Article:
“Human Rights from A to Z” training course in Bulgaria


Written by Leslie NG Shuk Shan from Bulgaria

December 2018

My fellow participants love the human library, so do I. Yet, for me, it was not merely the event on 4/11 in Sofia, but the whole training itself. The organisers/trainers (CVS-Bulgaria, Nat, Kat and Shirin) and the other 31 participants from 12 countries are all storytellers who have inspired me with their experience, knowledge, expertise and insights. Listening to them was such a delight.

A few shared with me their personal experience as migrants; some told me about their aspiration to make the world a better place; and all impressed me with their passion in voluntary work. The issues of human rights and forced migration are philosophical, political and at times controversial, intertwining social, cultural, legal and economic factors. Our amazing trainers managed to articulate the key terminology and facilitate discussion among us, so that we could grasp the gist of the topics. Through case studies, group discussion, guest talk and field visits, we explored different contexts of human rights/forced migration and came up with ideas and projects to tackle the issues. I have always struggled to put what I have learnt at school into practice.

This down-to-earth training was perfectly organised to fill the gap of theories and actual work. Furthermore, Nat and Kat have demonstrated the desirable qualities of a good trainer. They are patient, passionate and empathetic. I see them as my role models and I hope I could also be an inspiring trainer when I conduct my own workshops or trainings.

I was especially enlightened by the field visits to local and international NGOs in Bulgaria. In the morning of Day 5 (5/11), some of us visited the Centre for Legal Aid “Voice in Bulgaria”, an NGO providing general and legal aid and advice to asylum seekers and refugees. I learnt that the “success rate” in litigation is low and advocacy is difficult, thanks to hate speech, state-controlled media and a right-wing government. I could sense the frustration in her voice but she also struck me as a determined individual with a never-give-up attitude. Another volunteer said to us, “You don’t need to be a big NGO to make a difference.” It was definitely an encouragement for me. Whenever people tell me “you have to be the change you want to be”, I hesitate how. Who do I think I am? Yet, the devoted volunteers of this NGO and all my fellow participants have motivated me to get out of my comfort zone. Start small, think clearly, network with like-minded people and act. It’s not easy to walk alone, but as many of my fellows have noted, together we can make a difference.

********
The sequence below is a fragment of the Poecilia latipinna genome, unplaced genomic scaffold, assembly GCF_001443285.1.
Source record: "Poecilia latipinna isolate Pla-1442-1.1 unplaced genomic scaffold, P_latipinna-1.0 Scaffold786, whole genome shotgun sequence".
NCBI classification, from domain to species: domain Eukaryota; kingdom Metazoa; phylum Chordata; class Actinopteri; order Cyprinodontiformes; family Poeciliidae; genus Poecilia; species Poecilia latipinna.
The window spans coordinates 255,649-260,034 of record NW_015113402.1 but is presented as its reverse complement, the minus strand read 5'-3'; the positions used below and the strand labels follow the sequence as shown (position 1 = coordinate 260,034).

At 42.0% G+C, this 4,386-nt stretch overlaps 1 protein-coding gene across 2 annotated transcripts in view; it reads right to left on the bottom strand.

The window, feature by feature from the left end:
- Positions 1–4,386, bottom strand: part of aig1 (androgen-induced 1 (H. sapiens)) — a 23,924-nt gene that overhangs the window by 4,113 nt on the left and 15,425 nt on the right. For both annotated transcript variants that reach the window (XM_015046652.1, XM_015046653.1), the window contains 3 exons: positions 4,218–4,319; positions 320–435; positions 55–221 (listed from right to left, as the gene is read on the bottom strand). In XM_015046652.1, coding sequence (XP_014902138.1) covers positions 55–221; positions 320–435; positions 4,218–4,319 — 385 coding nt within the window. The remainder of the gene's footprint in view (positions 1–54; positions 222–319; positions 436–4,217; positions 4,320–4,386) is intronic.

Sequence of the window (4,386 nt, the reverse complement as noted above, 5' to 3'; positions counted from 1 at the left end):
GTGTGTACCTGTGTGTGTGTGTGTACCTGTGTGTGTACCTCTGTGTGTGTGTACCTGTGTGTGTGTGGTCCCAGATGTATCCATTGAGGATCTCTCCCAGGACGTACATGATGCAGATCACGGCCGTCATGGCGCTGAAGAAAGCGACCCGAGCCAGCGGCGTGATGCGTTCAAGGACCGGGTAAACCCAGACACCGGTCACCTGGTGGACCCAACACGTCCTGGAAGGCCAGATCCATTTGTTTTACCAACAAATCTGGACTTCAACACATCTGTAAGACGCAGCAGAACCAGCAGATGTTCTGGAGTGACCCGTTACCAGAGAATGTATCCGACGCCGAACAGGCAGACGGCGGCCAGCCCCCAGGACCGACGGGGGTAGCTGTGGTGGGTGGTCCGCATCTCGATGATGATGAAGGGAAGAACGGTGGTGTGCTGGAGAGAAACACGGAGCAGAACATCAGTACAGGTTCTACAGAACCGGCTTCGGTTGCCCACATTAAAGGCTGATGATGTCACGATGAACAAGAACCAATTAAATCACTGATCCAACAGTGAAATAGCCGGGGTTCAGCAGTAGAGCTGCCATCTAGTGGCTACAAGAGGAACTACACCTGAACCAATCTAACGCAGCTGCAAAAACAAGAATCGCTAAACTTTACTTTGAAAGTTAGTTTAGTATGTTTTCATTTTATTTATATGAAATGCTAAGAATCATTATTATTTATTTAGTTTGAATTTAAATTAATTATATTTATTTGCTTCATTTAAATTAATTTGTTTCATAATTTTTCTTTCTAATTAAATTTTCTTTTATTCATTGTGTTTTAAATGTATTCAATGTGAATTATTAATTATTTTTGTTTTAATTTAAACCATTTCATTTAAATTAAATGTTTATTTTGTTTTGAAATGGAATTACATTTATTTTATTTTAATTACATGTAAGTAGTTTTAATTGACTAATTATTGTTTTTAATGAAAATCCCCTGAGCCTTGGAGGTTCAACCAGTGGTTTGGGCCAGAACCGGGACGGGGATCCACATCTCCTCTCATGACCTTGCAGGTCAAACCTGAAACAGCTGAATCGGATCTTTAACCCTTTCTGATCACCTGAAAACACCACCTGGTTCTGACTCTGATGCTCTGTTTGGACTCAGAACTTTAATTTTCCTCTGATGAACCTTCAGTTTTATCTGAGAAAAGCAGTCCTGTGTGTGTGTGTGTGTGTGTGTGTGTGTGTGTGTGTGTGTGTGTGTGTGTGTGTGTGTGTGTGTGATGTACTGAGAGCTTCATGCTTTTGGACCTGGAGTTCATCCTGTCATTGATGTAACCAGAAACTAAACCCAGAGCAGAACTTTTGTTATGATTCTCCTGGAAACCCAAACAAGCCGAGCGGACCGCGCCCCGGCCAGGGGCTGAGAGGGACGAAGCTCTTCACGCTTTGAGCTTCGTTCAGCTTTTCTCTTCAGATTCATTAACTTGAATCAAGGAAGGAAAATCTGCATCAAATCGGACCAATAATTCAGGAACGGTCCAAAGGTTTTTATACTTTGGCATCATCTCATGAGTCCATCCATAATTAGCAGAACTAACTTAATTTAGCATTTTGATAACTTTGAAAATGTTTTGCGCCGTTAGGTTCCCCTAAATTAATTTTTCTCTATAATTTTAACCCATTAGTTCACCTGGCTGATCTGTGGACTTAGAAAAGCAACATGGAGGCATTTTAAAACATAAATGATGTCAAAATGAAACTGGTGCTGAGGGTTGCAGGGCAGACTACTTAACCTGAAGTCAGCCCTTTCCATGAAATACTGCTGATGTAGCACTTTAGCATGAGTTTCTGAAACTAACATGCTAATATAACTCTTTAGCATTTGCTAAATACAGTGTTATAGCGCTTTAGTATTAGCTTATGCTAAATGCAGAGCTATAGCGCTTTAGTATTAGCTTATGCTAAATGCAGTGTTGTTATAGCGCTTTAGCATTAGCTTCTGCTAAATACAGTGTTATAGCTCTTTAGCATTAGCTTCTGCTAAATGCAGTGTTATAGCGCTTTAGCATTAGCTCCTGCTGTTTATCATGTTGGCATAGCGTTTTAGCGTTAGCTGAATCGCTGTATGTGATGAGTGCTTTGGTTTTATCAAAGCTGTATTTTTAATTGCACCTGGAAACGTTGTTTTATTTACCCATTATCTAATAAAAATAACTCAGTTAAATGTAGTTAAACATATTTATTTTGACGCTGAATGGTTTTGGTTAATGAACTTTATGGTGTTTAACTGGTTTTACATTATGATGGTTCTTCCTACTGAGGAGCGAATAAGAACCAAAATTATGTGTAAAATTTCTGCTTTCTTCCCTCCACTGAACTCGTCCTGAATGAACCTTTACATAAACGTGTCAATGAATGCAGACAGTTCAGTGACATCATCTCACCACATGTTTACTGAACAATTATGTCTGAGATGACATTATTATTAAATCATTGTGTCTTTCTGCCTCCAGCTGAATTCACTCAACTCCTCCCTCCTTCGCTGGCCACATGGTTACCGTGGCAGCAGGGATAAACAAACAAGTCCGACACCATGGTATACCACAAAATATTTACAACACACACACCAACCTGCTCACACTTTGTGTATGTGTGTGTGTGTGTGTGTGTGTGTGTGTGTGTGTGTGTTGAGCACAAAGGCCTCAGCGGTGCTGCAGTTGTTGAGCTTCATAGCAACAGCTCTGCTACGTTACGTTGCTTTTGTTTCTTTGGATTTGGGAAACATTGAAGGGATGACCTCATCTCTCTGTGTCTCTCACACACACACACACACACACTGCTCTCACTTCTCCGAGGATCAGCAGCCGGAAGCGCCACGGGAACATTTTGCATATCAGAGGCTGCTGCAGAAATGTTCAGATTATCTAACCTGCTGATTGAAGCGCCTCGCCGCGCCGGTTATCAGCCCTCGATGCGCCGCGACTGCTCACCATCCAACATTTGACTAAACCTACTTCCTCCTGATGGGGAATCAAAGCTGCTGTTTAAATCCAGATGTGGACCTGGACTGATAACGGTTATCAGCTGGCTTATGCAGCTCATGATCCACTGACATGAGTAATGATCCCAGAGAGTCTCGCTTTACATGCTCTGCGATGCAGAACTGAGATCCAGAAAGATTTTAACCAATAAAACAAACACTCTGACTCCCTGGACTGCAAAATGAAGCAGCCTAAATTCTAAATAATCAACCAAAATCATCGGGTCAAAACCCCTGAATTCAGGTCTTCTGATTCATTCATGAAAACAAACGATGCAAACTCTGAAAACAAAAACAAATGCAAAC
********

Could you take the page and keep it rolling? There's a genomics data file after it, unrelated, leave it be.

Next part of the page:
On the last day of the training, we were asked to pick a picture or two that described our feelings. I picked “The problem does not resolve itself” as a reminder for myself. I can still remember on the first night I landed in Sofia, before the training started, I was asked, “how do you end up here?” It does not matter how I ended up in the lovely campsite of Dolni Lozen, but how I will “end up” with the knowledge and experience of this training.

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